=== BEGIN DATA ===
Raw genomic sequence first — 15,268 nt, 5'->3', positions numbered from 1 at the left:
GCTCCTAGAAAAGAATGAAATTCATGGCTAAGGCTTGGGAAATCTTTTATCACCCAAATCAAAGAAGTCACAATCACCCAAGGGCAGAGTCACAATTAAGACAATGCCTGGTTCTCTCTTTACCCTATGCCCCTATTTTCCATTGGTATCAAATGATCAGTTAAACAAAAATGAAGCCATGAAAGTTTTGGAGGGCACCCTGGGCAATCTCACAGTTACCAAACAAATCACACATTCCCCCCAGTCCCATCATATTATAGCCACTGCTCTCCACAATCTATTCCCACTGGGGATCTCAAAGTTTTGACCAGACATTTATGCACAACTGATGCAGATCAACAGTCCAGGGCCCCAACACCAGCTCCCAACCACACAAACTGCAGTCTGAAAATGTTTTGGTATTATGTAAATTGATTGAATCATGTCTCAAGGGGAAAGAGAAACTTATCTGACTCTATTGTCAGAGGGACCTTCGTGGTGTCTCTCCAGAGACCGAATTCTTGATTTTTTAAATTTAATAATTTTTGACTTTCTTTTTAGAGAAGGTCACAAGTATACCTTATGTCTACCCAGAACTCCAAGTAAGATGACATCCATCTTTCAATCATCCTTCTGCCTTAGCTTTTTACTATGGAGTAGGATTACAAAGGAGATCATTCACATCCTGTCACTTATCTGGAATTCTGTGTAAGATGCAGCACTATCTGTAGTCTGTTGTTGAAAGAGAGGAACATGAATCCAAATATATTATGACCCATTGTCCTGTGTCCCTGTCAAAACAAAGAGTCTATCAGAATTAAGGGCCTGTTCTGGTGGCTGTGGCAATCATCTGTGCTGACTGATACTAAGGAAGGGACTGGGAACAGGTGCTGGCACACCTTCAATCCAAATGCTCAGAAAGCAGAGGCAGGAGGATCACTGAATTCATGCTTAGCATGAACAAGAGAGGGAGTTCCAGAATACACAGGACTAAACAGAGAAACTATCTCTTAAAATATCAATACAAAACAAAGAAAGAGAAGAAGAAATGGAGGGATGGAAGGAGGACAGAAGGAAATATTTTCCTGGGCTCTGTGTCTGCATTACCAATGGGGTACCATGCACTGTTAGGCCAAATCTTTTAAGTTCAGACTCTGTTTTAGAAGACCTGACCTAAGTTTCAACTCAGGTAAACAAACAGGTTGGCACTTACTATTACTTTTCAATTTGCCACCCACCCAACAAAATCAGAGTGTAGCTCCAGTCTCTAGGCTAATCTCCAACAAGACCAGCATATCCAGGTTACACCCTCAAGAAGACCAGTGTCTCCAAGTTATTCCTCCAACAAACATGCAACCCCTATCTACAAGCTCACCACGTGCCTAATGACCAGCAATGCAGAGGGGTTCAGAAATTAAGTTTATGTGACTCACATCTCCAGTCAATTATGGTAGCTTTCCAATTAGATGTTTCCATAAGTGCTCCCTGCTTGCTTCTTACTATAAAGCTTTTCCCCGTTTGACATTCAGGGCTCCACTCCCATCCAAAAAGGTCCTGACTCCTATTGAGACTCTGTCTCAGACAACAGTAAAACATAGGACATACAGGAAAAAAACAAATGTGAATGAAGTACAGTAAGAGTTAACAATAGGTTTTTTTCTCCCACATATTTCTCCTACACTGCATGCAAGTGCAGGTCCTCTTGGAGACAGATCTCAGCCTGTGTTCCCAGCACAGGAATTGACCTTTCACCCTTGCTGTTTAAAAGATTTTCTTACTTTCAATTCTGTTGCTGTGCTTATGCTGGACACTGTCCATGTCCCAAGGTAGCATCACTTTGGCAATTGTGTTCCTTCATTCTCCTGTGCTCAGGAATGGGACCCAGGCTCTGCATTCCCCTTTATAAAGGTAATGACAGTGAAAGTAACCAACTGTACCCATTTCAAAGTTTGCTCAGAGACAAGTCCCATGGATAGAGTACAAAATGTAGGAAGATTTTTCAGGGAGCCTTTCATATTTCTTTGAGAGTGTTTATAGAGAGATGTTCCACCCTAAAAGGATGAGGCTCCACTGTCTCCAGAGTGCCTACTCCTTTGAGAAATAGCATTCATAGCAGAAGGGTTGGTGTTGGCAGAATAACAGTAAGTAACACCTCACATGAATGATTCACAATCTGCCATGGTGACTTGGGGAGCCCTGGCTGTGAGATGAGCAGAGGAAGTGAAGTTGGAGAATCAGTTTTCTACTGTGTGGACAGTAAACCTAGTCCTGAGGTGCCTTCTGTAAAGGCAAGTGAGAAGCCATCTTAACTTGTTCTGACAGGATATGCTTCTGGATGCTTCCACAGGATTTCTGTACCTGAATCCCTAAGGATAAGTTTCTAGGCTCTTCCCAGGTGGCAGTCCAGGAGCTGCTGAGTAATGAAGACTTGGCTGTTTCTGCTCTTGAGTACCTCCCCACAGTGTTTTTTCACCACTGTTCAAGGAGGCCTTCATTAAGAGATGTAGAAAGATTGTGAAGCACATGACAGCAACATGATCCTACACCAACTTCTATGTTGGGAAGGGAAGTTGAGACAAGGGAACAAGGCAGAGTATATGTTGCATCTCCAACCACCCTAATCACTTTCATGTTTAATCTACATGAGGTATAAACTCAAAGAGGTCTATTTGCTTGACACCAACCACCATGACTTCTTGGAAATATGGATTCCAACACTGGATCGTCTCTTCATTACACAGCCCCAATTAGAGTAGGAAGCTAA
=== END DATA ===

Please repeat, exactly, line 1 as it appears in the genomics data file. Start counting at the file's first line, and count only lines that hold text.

Raw genomic sequence first — 15,268 nt, 5'->3', positions numbered from 1 at the left: